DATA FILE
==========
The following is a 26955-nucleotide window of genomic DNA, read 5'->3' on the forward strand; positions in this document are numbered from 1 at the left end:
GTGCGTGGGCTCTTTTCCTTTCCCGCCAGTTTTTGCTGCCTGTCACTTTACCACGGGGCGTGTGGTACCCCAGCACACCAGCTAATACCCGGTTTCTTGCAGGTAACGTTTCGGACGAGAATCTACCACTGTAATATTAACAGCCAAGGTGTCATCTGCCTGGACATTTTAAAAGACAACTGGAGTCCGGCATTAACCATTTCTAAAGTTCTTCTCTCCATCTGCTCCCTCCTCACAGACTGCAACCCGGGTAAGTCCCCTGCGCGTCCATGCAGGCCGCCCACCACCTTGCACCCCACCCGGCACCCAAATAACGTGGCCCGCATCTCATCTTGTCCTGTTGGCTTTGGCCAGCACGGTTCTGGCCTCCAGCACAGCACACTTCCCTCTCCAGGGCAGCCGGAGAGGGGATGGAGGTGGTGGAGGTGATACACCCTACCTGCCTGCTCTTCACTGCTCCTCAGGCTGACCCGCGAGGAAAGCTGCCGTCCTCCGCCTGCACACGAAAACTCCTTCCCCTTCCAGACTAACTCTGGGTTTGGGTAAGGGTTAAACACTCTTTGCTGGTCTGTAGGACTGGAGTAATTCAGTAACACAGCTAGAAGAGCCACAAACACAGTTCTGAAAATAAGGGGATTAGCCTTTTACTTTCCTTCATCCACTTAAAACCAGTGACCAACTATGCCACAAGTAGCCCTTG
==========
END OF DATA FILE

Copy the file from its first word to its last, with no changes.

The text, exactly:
The following is a 26955-nucleotide window of genomic DNA, read 5'->3' on the forward strand; positions in this document are numbered from 1 at the left end:
GTGCGTGGGCTCTTTTCCTTTCCCGCCAGTTTTTGCTGCCTGTCACTTTACCACGGGGCGTGTGGTACCCCAGCACACCAGCTAATACCCGGTTTCTTGCAGGTAACGTTTCGGACGAGAATCTACCACTGTAATATTAACAGCCAAGGTGTCATCTGCCTGGACATTTTAAAAGACAACTGGAGTCCGGCATTAACCATTTCTAAAGTTCTTCTCTCCATCTGCTCCCTCCTCACAGACTGCAACCCGGGTAAGTCCCCTGCGCGTCCATGCAGGCCGCCCACCACCTTGCACCCCACCCGGCACCCAAATAACGTGGCCCGCATCTCATCTTGTCCTGTTGGCTTTGGCCAGCACGGTTCTGGCCTCCAGCACAGCACACTTCCCTCTCCAGGGCAGCCGGAGAGGGGATGGAGGTGGTGGAGGTGATACACCCTACCTGCCTGCTCTTCACTGCTCCTCAGGCTGACCCGCGAGGAAAGCTGCCGTCCTCCGCCTGCACACGAAAACTCCTTCCCCTTCCAGACTAACTCTGGGTTTGGGTAAGGGTTAAACACTCTTTGCTGGTCTGTAGGACTGGAGTAATTCAGTAACACAGCTAGAAGAGCCACAAACACAGTTCTGAAAATAAGGGGATTAGCCTTTTACTTTCCTTCATCCACTTAAAACCAGTGACCAACTATGCCACAAGTAGCCCTTG